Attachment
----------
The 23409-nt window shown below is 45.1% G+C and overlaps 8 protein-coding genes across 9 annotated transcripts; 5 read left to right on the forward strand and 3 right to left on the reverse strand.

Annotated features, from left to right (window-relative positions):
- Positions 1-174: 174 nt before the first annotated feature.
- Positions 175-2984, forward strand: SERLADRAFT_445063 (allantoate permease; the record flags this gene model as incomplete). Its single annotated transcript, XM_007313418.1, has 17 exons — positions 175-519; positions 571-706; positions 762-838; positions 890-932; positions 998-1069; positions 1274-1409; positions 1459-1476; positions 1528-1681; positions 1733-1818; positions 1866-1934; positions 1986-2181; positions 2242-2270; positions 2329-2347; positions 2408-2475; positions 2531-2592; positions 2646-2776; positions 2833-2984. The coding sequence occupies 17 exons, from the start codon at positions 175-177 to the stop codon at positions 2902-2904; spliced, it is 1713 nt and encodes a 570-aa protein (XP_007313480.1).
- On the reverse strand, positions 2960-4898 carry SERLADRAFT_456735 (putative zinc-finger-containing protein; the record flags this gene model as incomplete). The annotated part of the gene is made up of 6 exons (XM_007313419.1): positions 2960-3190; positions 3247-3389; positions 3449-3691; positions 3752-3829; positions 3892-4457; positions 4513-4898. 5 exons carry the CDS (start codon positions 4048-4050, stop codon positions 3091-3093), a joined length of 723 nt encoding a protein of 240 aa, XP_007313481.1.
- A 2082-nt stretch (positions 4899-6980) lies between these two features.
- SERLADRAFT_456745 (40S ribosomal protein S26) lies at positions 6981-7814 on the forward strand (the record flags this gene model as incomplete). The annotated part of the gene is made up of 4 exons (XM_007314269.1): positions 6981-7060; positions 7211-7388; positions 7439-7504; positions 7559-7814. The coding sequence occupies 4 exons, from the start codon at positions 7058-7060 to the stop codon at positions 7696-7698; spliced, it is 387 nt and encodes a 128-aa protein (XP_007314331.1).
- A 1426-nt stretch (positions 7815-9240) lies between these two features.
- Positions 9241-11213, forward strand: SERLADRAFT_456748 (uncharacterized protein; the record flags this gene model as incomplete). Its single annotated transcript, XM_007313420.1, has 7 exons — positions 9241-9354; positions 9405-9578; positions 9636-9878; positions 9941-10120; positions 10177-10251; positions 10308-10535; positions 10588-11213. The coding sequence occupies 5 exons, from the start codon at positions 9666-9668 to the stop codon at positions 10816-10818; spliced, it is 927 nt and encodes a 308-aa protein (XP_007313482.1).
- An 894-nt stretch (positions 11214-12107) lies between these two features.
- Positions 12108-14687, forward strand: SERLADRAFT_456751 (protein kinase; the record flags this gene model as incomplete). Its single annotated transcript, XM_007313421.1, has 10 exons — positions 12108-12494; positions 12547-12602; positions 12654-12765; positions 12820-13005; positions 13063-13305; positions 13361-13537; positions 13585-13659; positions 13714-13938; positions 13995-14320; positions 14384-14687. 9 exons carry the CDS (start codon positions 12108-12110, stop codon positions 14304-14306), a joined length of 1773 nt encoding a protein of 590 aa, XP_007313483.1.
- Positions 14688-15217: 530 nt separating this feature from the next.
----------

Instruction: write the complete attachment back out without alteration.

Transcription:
The 23409-nt window shown below is 45.1% G+C and overlaps 8 protein-coding genes across 9 annotated transcripts; 5 read left to right on the forward strand and 3 right to left on the reverse strand.

Annotated features, from left to right (window-relative positions):
- Positions 1-174: 174 nt before the first annotated feature.
- Positions 175-2984, forward strand: SERLADRAFT_445063 (allantoate permease; the record flags this gene model as incomplete). Its single annotated transcript, XM_007313418.1, has 17 exons — positions 175-519; positions 571-706; positions 762-838; positions 890-932; positions 998-1069; positions 1274-1409; positions 1459-1476; positions 1528-1681; positions 1733-1818; positions 1866-1934; positions 1986-2181; positions 2242-2270; positions 2329-2347; positions 2408-2475; positions 2531-2592; positions 2646-2776; positions 2833-2984. The coding sequence occupies 17 exons, from the start codon at positions 175-177 to the stop codon at positions 2902-2904; spliced, it is 1713 nt and encodes a 570-aa protein (XP_007313480.1).
- On the reverse strand, positions 2960-4898 carry SERLADRAFT_456735 (putative zinc-finger-containing protein; the record flags this gene model as incomplete). The annotated part of the gene is made up of 6 exons (XM_007313419.1): positions 2960-3190; positions 3247-3389; positions 3449-3691; positions 3752-3829; positions 3892-4457; positions 4513-4898. 5 exons carry the CDS (start codon positions 4048-4050, stop codon positions 3091-3093), a joined length of 723 nt encoding a protein of 240 aa, XP_007313481.1.
- A 2082-nt stretch (positions 4899-6980) lies between these two features.
- SERLADRAFT_456745 (40S ribosomal protein S26) lies at positions 6981-7814 on the forward strand (the record flags this gene model as incomplete). The annotated part of the gene is made up of 4 exons (XM_007314269.1): positions 6981-7060; positions 7211-7388; positions 7439-7504; positions 7559-7814. The coding sequence occupies 4 exons, from the start codon at positions 7058-7060 to the stop codon at positions 7696-7698; spliced, it is 387 nt and encodes a 128-aa protein (XP_007314331.1).
- A 1426-nt stretch (positions 7815-9240) lies between these two features.
- Positions 9241-11213, forward strand: SERLADRAFT_456748 (uncharacterized protein; the record flags this gene model as incomplete). Its single annotated transcript, XM_007313420.1, has 7 exons — positions 9241-9354; positions 9405-9578; positions 9636-9878; positions 9941-10120; positions 10177-10251; positions 10308-10535; positions 10588-11213. The coding sequence occupies 5 exons, from the start codon at positions 9666-9668 to the stop codon at positions 10816-10818; spliced, it is 927 nt and encodes a 308-aa protein (XP_007313482.1).
- An 894-nt stretch (positions 11214-12107) lies between these two features.
- Positions 12108-14687, forward strand: SERLADRAFT_456751 (protein kinase; the record flags this gene model as incomplete). Its single annotated transcript, XM_007313421.1, has 10 exons — positions 12108-12494; positions 12547-12602; positions 12654-12765; positions 12820-13005; positions 13063-13305; positions 13361-13537; positions 13585-13659; positions 13714-13938; positions 13995-14320; positions 14384-14687. 9 exons carry the CDS (start codon positions 12108-12110, stop codon positions 14304-14306), a joined length of 1773 nt encoding a protein of 590 aa, XP_007313483.1.
- Positions 14688-15217: 530 nt separating this feature from the next.